ink has been derived from inscriptions found in five
printed books from five centuries. Handwritten by explorers, lovers,
book owners, soldiers and authors these inscriptions express the wish
to individualise printed, mass-produced books. The inscriptions have
been taken from a Bible, a copy of the Arabian Nights, a Songbook and
books about Natural History and Botany.
ink consists of five colorless clear glass bulbs – each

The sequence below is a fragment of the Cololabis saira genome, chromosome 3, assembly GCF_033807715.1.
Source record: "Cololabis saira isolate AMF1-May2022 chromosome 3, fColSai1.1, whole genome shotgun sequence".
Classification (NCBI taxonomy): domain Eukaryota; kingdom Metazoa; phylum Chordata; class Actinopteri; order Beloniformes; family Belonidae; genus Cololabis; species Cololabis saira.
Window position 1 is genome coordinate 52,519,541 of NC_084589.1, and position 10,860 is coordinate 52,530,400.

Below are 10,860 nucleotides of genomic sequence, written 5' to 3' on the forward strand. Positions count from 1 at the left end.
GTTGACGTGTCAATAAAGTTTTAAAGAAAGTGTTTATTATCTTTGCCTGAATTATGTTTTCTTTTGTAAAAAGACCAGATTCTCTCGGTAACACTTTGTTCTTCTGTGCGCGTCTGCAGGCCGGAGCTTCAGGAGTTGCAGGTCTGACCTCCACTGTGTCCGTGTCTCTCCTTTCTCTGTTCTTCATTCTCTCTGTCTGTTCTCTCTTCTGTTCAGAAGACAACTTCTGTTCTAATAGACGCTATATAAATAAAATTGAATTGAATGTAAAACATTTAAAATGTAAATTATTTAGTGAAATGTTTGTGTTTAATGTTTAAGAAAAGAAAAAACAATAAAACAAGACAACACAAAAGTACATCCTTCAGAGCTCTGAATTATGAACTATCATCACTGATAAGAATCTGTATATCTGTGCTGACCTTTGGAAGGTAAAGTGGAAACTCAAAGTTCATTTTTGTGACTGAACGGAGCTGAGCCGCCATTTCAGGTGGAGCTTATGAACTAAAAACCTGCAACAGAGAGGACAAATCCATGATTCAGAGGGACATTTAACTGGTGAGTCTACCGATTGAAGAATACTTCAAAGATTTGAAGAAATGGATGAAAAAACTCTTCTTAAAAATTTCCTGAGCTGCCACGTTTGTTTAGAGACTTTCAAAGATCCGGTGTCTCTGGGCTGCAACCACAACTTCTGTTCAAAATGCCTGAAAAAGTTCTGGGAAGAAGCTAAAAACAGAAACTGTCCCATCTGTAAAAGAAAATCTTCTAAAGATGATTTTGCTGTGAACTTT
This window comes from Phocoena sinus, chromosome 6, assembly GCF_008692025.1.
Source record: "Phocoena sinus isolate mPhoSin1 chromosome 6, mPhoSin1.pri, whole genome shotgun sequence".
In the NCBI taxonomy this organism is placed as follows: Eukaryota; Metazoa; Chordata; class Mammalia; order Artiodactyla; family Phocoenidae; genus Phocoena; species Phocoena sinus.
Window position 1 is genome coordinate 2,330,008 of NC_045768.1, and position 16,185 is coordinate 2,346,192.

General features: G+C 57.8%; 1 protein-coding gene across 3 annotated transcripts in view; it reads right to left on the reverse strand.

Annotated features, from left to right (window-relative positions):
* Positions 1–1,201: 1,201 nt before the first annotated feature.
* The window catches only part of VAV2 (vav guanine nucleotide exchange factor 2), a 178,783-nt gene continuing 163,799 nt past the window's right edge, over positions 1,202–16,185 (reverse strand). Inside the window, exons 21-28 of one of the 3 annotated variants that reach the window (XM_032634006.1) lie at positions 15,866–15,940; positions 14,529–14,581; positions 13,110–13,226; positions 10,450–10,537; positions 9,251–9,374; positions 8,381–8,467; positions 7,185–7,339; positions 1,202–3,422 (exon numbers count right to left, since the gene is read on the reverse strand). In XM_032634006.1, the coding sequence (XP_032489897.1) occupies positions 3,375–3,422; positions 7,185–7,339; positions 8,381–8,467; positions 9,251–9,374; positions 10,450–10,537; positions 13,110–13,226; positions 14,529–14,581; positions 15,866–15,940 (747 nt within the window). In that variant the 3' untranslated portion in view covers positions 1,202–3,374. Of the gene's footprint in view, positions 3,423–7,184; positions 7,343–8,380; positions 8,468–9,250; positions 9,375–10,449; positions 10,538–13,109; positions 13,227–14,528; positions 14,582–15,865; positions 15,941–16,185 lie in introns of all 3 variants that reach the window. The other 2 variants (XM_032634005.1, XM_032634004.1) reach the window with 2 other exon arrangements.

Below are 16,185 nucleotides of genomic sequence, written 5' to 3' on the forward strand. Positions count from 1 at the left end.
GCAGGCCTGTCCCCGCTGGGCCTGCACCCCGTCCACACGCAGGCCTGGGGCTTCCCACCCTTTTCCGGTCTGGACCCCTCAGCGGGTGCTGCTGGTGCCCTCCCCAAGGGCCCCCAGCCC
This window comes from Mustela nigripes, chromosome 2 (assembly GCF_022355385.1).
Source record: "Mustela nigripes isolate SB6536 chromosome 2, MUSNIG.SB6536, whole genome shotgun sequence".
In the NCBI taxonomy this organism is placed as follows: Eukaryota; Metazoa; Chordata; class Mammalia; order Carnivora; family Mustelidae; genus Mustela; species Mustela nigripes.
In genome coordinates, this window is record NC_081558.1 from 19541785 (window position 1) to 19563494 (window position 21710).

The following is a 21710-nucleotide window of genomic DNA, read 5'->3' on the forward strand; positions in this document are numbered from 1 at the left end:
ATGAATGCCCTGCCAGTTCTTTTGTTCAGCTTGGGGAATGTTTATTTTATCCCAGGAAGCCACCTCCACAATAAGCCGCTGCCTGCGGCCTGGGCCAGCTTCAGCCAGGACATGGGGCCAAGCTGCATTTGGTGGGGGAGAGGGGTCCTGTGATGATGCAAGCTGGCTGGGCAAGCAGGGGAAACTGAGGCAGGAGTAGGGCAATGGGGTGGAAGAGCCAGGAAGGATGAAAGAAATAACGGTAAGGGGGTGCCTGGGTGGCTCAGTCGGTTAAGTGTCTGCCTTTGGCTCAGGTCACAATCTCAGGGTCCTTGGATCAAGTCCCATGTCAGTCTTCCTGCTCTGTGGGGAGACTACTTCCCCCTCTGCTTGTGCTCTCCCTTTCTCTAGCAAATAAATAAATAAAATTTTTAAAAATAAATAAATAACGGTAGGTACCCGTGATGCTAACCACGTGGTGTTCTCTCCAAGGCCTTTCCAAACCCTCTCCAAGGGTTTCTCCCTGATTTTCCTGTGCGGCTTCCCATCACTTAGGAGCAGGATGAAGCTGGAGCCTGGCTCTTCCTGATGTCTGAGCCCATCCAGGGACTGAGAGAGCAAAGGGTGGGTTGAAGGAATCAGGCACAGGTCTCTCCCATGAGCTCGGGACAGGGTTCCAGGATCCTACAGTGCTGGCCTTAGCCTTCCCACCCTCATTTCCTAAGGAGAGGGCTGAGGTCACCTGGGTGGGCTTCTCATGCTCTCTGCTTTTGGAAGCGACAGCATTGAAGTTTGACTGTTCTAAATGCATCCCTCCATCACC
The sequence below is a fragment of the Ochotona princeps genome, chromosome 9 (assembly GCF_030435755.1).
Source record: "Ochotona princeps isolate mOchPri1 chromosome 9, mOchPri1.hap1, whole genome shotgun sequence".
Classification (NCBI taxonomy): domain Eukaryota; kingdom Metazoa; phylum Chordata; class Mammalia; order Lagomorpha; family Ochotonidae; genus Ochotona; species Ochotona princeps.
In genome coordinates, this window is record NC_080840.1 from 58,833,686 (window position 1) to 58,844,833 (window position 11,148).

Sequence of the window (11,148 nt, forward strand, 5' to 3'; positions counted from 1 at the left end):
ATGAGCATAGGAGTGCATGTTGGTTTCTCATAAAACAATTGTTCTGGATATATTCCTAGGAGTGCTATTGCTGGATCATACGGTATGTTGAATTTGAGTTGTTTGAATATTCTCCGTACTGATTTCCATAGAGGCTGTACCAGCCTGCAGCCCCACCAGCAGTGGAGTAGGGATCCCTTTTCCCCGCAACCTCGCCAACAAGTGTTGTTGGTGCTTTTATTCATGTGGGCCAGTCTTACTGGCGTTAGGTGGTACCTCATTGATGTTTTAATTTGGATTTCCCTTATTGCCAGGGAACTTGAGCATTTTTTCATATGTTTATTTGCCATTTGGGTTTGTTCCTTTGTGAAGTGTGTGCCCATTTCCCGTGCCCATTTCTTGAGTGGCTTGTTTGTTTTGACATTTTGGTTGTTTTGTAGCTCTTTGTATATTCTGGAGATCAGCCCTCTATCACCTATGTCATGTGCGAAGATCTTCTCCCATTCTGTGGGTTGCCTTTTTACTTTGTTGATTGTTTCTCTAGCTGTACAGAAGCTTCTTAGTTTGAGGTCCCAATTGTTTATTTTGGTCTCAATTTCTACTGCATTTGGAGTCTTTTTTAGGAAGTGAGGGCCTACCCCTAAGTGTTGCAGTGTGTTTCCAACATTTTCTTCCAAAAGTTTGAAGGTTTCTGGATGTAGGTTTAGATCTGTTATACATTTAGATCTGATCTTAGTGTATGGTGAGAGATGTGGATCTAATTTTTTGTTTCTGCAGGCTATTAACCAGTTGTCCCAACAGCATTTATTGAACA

partly filled with blue ink – and suspended from the ceiling. When the
visitor approaches, the bulbs begin to rotate, causing a layer of ink
to coat the inside surface. Through the ink, illuminated handwritten
inscriptions become visible on a spinning armature thanks to the
phenomenon of persistence of vision.
The inscriptions are given to the visitor individually. The
visitor’s presence causes the gesture of handing over the inscription
ink has been awarded with the UdK Award for Interdisciplinary Art and Science, University of Arts, Berlin 2010.